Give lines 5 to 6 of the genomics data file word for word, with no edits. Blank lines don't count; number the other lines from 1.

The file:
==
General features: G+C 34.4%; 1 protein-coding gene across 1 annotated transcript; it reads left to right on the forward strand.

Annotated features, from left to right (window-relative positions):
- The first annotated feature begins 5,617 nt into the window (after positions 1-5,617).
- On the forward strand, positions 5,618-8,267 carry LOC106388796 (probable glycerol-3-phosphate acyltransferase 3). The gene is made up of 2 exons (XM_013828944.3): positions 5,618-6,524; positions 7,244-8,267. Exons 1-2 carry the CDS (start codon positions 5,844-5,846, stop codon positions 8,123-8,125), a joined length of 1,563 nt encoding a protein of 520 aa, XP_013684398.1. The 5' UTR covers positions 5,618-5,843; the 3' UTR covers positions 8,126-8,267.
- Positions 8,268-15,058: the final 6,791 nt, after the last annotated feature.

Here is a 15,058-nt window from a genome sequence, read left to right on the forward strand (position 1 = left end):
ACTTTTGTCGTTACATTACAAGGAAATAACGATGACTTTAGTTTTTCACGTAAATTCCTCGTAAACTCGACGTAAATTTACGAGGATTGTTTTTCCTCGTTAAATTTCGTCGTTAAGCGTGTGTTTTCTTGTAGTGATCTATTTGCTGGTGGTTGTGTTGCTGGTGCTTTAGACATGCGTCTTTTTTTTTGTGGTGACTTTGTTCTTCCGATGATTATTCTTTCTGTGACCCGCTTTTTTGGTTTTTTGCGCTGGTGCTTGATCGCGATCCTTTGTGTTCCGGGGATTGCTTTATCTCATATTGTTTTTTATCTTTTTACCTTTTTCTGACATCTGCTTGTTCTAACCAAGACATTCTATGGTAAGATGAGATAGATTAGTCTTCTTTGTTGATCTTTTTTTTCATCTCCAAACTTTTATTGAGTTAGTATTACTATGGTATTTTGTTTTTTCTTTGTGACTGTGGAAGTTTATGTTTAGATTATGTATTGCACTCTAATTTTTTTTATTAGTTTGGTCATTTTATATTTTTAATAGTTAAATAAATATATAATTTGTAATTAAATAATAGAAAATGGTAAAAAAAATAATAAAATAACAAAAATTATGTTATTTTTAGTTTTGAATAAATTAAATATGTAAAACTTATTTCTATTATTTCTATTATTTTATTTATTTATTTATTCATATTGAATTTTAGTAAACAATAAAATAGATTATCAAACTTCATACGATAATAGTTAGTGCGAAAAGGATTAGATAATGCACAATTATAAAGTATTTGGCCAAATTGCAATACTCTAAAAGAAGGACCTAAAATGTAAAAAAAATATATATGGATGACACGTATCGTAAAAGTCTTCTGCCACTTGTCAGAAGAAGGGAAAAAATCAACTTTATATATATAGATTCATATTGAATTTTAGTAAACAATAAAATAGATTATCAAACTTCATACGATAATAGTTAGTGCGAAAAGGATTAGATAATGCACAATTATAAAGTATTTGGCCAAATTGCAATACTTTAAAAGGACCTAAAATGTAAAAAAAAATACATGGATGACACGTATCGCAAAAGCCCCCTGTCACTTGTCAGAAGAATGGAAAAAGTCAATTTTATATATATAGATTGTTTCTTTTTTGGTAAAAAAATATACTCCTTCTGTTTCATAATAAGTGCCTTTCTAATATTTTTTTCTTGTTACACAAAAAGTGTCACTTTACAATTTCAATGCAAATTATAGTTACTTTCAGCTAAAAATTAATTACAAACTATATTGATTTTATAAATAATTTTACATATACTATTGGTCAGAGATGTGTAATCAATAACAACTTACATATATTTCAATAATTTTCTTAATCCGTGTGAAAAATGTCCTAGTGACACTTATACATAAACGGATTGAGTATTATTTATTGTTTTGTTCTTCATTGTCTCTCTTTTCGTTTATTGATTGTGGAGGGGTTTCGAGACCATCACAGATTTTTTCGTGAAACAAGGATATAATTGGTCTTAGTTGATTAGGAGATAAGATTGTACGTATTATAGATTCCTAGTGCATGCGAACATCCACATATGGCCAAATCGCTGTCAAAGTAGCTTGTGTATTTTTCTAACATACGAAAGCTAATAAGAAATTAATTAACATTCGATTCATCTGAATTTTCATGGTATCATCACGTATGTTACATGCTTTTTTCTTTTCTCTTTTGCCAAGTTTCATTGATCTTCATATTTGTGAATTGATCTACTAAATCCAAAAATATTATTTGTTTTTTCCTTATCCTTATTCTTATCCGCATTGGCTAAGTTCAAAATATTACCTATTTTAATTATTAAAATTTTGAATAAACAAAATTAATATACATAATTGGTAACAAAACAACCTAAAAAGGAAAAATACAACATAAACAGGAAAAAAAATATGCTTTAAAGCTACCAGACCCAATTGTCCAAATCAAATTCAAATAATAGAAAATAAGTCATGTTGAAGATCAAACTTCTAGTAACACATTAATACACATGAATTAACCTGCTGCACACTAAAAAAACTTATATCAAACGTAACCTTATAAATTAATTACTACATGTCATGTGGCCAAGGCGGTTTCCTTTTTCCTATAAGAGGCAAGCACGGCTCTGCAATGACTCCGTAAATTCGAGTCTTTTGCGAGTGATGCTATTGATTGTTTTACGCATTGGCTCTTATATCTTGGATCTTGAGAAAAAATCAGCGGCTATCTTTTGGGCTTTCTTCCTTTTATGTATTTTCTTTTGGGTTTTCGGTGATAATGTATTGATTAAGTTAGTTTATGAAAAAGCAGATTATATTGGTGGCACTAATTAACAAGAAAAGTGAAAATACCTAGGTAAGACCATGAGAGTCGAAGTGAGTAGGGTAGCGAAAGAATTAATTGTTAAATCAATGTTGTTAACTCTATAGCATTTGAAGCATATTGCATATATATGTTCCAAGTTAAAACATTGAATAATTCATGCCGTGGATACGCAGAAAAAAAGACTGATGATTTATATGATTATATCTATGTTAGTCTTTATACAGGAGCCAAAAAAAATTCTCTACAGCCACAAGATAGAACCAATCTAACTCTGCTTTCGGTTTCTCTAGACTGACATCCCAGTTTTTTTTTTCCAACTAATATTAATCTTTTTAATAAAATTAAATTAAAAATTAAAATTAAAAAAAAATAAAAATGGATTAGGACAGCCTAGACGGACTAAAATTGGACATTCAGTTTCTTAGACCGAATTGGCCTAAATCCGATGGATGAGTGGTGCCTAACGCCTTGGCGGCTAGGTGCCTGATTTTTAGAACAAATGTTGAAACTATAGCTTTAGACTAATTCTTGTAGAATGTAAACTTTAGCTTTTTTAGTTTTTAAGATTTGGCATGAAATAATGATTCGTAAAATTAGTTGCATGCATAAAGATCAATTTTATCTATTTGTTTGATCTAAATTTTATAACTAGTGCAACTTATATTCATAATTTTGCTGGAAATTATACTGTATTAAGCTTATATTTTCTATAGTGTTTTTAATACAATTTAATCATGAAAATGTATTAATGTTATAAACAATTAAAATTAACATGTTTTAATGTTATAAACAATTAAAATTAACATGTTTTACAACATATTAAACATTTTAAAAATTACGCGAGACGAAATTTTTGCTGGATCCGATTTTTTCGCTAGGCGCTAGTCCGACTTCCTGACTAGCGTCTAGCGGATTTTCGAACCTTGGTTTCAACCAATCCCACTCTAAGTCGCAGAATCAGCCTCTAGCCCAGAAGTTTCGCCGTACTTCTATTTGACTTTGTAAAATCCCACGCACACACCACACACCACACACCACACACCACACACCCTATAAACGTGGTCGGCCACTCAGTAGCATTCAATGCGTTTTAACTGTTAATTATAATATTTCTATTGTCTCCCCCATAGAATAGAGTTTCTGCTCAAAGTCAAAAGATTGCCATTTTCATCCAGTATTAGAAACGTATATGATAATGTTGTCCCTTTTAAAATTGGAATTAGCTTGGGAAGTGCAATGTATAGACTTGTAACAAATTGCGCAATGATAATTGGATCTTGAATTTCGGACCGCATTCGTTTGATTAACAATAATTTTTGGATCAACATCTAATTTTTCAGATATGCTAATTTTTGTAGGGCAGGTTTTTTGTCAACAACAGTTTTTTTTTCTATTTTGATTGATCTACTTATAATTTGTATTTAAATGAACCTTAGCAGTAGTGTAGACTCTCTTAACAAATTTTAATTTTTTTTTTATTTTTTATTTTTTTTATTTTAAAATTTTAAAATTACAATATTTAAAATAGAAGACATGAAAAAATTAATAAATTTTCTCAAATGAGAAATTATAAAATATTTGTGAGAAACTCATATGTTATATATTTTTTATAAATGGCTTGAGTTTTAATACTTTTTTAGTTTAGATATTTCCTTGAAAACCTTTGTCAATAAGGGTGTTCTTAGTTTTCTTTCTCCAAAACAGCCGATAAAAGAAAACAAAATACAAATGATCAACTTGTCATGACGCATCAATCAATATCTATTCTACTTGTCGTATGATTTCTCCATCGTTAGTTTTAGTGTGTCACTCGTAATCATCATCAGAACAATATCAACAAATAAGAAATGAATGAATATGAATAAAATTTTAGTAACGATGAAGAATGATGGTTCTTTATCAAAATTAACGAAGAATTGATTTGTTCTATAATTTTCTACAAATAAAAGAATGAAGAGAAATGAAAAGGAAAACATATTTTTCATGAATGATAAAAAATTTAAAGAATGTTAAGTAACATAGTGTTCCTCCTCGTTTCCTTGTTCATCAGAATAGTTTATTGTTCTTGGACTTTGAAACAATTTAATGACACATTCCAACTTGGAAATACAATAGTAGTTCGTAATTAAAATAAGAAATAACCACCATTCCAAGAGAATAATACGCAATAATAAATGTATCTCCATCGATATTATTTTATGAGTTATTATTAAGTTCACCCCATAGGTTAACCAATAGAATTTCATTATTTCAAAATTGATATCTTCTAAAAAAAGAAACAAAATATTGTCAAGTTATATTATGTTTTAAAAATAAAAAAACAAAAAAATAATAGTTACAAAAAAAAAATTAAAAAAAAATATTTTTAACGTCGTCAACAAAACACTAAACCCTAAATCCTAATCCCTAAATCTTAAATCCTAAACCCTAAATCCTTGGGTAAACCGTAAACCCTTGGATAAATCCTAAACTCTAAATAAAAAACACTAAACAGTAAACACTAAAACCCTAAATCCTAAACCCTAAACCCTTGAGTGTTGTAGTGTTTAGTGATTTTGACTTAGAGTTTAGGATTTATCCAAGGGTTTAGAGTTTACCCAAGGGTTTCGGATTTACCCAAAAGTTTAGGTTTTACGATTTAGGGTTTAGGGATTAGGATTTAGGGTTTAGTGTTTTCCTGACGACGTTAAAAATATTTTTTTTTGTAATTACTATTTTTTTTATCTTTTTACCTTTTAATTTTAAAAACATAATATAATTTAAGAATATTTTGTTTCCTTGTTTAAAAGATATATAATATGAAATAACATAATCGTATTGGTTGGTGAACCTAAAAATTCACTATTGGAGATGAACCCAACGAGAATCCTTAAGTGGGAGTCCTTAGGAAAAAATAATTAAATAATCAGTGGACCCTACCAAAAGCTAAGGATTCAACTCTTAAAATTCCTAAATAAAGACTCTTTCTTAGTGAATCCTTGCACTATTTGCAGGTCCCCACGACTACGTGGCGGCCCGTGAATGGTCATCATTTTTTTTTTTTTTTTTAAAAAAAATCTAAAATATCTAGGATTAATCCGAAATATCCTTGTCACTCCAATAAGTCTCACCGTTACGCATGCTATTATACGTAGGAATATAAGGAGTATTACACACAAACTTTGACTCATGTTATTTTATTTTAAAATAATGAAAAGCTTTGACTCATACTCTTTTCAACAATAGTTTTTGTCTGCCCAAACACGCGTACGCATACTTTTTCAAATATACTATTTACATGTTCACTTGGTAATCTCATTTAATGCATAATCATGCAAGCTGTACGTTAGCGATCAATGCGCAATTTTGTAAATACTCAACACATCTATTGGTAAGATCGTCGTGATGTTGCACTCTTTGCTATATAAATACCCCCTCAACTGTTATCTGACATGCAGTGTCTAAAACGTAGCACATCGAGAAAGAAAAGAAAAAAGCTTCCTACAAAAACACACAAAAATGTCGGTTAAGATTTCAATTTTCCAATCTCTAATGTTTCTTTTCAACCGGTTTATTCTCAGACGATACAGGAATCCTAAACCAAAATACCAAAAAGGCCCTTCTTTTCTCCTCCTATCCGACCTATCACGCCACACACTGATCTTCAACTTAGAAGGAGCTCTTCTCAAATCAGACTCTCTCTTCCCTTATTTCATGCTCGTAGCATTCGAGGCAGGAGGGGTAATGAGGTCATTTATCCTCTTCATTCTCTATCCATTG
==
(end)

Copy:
- Positions 8,268-15,058: the final 6,791 nt, after the last annotated feature.

Here is a 15,058-nt window from a genome sequence, read left to right on the forward strand (position 1 = left end):